Launching a scathing attack on ousted chairman Cyrus Mistry, Tata Sons today accused him of betraying trust and trying to seek control of main operating firms of the over $100 billion group.
In a nine-page statement, the promoter of the major operating Tata companies made a point by point rebuttal to the letter which Mistry had written to its board members a day after he was ousted on October 24.
Tata Sons accused Mistry of trying to gain control of the Indian Hotels Co Ltd – the firm that runs Taj Group of Hotels – by using independent directors.
Mistry-headed IHCL, where Tata Sons holds just 28.01 per cent stake, had last week in a filing to stock exchanges stated that independent directors have backed the Chairman and his leadership.
“In hindsight, the trust reposed by Tata Sons in Mr Mistry by appointing him as the Chairman four years ago has been betrayed by his desire to seek to control main operating companies of the Tata group to the exclusion of Tata Sons and other Tata representatives,” the Tata Sons statement said.
Tata Sons said dividend from 40-odd Tata Group firms had declined during Mistry's tenure while expenses have risen. It accused Mistry of demolishing the historic management structure where Tata Sons exercised control over its group companies.
“We now have an unacceptable new structure where the Chairman alone is the only common Director across several companies and this situation could not be allowed to go on,” it said.
Punching holes into Mistry's performance over four years, it listed Tata Steel Europe, DoCoMo-Tata Tele joint venture and Tata Motors' Indian operations as “problem companies” where there was no “noticeable improvement in operations” and the situation has worsened with widening losses, increasing debt and declining market share.
“Even with no turn-around…the only action taken was to write-off huge amounts against these companies,” it said.
Mistry had in his letter to the Directors warned of Tata Group firms facing Rs.1.18 lakh crore write-offs.
Tata Sons said the group's debt has risen by Rs.69,877 crore to Rs.2,25,740 crore in the last four years and went on to point that the buyer of Tata's European steel assets had dramatically turned around the company in the very first year.
It lashed out at Mistry's handling of the crisis at Tata Steel Europe and the stand-off with Japan's DoCoMo over the failed telecom joint venture where Tatas face USD 1.17 billion penalty for violation of contract.
Referring to Mistry's allegations in his letter to its board members that five major Tata firms may have to take potential write downs of Rs.1.18 lakh crore, Tata Sons questioned whether he had informed the respective boards of these companies and why was it not made public.
Arguing that he could not have 'discovered' such a large potential liability only a day or two after he was replaced, Tata Sons said, “It also suggests that he had no intention of or given up any attempt to revive the value of these companies.”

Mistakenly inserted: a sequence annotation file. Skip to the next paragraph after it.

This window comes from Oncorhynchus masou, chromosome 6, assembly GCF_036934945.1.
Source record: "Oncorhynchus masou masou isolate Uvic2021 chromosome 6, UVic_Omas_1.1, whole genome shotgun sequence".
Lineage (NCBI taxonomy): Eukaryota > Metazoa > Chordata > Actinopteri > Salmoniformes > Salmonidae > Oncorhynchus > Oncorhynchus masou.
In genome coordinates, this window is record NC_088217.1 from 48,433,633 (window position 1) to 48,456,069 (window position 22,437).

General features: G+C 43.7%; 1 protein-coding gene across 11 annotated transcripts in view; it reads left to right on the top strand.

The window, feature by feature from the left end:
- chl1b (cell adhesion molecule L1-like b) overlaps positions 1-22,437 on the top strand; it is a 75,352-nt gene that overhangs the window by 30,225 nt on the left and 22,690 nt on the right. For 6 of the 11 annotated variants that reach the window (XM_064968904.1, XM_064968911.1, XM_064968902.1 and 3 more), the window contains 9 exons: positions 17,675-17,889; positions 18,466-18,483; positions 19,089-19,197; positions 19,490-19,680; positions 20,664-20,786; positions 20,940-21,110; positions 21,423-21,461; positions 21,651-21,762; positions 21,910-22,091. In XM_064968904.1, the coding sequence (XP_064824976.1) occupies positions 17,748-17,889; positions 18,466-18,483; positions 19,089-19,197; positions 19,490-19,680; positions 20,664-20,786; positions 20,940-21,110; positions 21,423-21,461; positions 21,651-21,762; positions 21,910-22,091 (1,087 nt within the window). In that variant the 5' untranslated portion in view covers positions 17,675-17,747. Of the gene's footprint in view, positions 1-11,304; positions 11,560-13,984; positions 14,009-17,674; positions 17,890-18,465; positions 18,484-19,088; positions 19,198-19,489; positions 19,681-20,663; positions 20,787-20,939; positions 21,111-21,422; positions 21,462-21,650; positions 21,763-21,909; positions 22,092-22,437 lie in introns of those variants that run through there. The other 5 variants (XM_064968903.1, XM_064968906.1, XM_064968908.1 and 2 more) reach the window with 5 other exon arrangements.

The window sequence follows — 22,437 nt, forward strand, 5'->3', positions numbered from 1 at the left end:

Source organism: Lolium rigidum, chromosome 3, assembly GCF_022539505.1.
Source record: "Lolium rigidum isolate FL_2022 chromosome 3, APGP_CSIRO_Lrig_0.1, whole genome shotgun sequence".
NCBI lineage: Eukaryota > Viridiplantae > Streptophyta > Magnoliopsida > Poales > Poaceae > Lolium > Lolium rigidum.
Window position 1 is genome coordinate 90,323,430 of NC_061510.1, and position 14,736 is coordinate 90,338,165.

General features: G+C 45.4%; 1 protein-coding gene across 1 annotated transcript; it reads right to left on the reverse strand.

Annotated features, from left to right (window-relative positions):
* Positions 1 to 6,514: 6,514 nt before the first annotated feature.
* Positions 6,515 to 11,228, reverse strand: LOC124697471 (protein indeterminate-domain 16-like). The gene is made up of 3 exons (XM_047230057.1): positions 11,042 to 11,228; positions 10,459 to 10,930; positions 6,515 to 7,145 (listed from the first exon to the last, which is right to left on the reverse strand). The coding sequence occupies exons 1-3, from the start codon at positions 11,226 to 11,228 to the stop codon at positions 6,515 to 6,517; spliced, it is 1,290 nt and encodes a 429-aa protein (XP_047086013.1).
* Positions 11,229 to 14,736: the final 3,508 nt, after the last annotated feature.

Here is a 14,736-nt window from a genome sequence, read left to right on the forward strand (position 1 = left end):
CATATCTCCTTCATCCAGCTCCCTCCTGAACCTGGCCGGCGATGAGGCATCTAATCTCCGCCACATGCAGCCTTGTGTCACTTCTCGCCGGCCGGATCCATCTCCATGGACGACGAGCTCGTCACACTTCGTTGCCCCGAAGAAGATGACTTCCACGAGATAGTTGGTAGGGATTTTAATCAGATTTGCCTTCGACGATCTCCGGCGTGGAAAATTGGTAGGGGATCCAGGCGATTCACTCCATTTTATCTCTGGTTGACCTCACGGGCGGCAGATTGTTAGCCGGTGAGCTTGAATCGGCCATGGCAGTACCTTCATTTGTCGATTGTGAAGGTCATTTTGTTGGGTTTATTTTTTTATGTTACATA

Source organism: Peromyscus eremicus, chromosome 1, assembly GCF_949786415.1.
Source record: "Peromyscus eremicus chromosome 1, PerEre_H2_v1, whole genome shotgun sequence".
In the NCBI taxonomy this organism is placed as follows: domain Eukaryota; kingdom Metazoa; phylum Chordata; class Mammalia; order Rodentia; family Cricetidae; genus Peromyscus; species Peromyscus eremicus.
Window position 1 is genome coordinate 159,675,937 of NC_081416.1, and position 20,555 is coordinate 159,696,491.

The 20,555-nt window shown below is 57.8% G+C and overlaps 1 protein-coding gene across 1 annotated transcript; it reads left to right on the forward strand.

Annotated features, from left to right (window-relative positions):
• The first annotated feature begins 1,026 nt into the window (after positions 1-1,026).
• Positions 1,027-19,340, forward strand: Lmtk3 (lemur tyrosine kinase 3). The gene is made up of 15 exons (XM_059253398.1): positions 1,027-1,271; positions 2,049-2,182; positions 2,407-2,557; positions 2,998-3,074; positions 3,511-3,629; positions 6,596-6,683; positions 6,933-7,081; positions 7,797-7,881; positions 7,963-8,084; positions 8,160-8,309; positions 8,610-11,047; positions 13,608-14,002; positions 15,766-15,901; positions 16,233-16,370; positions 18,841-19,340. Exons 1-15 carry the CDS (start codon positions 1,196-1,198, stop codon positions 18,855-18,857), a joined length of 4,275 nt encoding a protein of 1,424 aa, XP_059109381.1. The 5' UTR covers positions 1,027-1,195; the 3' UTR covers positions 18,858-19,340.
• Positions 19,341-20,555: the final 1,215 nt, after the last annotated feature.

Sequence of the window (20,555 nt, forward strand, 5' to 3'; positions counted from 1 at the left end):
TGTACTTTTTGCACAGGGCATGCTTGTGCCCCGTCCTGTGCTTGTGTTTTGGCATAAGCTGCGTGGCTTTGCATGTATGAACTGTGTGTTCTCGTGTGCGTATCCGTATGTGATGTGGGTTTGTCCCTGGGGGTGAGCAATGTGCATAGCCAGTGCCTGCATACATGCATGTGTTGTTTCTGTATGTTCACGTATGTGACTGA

Refuting Mistry's accusation of interference by the Tata Trusts, Tata Sons said it “was not only wrong in reality but has been twisted to mislead people”.
It was only to to protect the assets of the Trusts – the most important and valuable being investments in Tata Sons — that information relating to the operations of the company, which is an unlisted investment holding company need to be kept track of, it said.
Citing that there has been continuous decline in the income of Tata Sons from its large portfolio of investments other than TCS during the last four years of Mistry's regime, the statement said it reflected the corresponding decline in the many operating companies in which Tata Sons holds a significant shareholding.
Dividends received from all the other 40 companies excluding TCS has continuously declined from Rs.1,000 crore in 2012-13 to Rs.780 crore in 2015-16, including additional interim dividend of Rs.100 crore.
“While dividend income was declining, expenses (other than interest on debt) on staff increased from Rs.84 crore to Rs.180 crore and other expenses increased from Rs.220 crore in 2012-13 to Rs.290 crore in 2015 (excluding exceptional expenses),” Tata Sons said in its statement.
It further said impairment provisions increased from Rs.200 crore in 2012-13 to Rs.2,400 crore in 2015-16 “indicating inability to stem falling values and turn around the 'hot spots' referred to by Mr Mistry”.
On the group's automobile venture, Tata Motors, Tata Sons said that during Mistry's leadership “there has been a perilous drop in market share in both passenger cars and commercial vehicle areas over the past three years”.
“In passenger cars, in the year ended March 2013, the market share was 13 per cent which now stands at 5 per cent! …However, even more concerning is the market share in commercial vehicles which in March 2013 stood at 60 per cent and now stands at (over) 40 per cent the lowest in the company's history as the market leader in commercial vehicles,” Tata Sons said.
While it did not make any mention of Nano, Tata Sons said the problems of Tata Motors are “masked by the performance and profitability of JLR as most references to Tata Motors are in consolidated form”.